If that happens, here's a look ahead: State judges, emboldened by the Court and new anti-discrimination laws, would move against other organizations and institutions nurtured by religious values, against counselors at maternity homes, directors of homeless shelters, eventually teachers in parish schools. Bit by bit, religious freedom would be restricted to worship services and ceremonies. Nearly everything else a church did, or that religious believers did, would be constrained by public laws. "Once they establish the principle that you can't practice your dissent, they will undermine and attack these religious organizations directly," George says. "In the name of freedom they will wipe out freedom."


The case is already being made in the elite law schools. In a 1996 issue of the Cornell Law Review, for example, University of Michigan professor Jane Rutherford argues for equality as "the primary constitutional value." The policy implication: Employment discrimination laws must be applied to religious bodies. "When the government authorizes religious institutions to discriminate, it impinges on the constitutional rights of those excluded," writes Rutherford. "The First Amendment should not be permitted to be used as a shield to protect such subordinating conduct."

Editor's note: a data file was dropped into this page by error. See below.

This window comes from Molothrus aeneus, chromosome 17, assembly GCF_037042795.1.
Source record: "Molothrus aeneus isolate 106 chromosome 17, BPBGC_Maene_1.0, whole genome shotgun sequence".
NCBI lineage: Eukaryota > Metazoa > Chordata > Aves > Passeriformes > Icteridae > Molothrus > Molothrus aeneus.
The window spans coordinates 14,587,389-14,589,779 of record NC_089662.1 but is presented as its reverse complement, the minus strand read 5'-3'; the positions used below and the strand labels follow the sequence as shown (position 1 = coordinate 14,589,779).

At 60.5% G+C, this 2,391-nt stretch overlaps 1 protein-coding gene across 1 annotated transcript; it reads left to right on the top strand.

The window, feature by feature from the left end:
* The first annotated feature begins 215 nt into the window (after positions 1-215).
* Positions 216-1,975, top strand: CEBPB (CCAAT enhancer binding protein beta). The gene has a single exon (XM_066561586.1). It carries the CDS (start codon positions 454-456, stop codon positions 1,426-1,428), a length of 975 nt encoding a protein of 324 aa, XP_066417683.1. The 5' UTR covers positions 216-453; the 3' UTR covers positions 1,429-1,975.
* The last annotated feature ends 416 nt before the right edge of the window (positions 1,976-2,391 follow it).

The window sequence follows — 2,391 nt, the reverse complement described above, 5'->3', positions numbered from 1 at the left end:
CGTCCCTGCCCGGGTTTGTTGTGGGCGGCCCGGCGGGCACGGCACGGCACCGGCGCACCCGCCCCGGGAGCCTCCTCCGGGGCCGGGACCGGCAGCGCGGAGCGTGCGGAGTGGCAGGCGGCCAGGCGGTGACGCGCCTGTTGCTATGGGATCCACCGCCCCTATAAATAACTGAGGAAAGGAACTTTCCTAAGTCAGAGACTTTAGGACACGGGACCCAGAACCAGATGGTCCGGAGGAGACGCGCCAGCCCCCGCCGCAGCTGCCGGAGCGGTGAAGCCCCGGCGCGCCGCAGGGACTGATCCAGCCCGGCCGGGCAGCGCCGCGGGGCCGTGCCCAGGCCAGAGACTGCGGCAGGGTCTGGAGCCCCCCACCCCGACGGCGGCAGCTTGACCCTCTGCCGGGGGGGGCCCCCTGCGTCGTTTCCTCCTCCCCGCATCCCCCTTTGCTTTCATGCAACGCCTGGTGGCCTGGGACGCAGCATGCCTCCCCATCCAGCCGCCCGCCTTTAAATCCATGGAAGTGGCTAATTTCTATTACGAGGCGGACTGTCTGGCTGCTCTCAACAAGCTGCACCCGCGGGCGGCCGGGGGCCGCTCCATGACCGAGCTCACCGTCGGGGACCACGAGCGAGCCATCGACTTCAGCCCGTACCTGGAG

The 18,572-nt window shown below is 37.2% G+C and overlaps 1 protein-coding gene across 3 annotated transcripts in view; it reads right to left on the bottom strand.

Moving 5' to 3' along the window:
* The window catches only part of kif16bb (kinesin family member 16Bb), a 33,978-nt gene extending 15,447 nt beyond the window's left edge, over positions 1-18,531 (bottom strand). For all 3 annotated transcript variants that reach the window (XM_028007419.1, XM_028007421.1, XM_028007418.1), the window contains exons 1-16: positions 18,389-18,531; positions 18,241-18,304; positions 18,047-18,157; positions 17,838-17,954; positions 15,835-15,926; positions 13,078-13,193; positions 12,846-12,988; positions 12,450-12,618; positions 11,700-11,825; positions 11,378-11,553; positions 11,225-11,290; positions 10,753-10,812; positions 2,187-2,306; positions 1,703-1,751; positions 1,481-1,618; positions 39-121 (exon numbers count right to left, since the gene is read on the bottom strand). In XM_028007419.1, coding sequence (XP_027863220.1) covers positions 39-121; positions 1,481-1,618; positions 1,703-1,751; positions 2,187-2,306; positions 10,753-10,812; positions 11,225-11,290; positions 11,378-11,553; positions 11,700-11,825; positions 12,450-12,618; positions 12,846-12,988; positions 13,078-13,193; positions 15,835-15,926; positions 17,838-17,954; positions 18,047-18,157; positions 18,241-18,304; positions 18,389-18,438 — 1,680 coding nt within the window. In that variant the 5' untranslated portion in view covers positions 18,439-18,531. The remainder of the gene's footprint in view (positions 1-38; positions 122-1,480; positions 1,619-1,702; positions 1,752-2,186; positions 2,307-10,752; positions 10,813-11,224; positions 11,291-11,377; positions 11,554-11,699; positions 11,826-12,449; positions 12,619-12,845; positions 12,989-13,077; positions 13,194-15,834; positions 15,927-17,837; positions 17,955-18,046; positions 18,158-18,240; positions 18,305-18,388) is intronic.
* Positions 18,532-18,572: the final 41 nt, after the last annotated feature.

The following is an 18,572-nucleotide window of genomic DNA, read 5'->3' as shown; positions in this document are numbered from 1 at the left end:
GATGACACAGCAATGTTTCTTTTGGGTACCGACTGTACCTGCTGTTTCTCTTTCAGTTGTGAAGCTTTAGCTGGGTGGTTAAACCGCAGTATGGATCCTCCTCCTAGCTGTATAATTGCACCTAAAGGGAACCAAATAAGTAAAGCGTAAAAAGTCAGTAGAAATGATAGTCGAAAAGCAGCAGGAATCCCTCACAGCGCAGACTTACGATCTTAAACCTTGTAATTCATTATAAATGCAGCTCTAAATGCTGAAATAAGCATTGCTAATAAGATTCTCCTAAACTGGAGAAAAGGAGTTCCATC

And there are signs that such thinking is taking hold. Catholic Charities has surrendered its hiring policies to state civil rights laws. The ACLU -- once a defender of civic groups against government meddling -- has filed suit after suit to get gays and atheists into the Boy Scouts. "The ACLU does cherish the right of a group to define itself," says Lenora Lapidus, legal director of the New Jersey ACLU, a shade defensively, "but the government has a compelling interest in eradicating discrimination."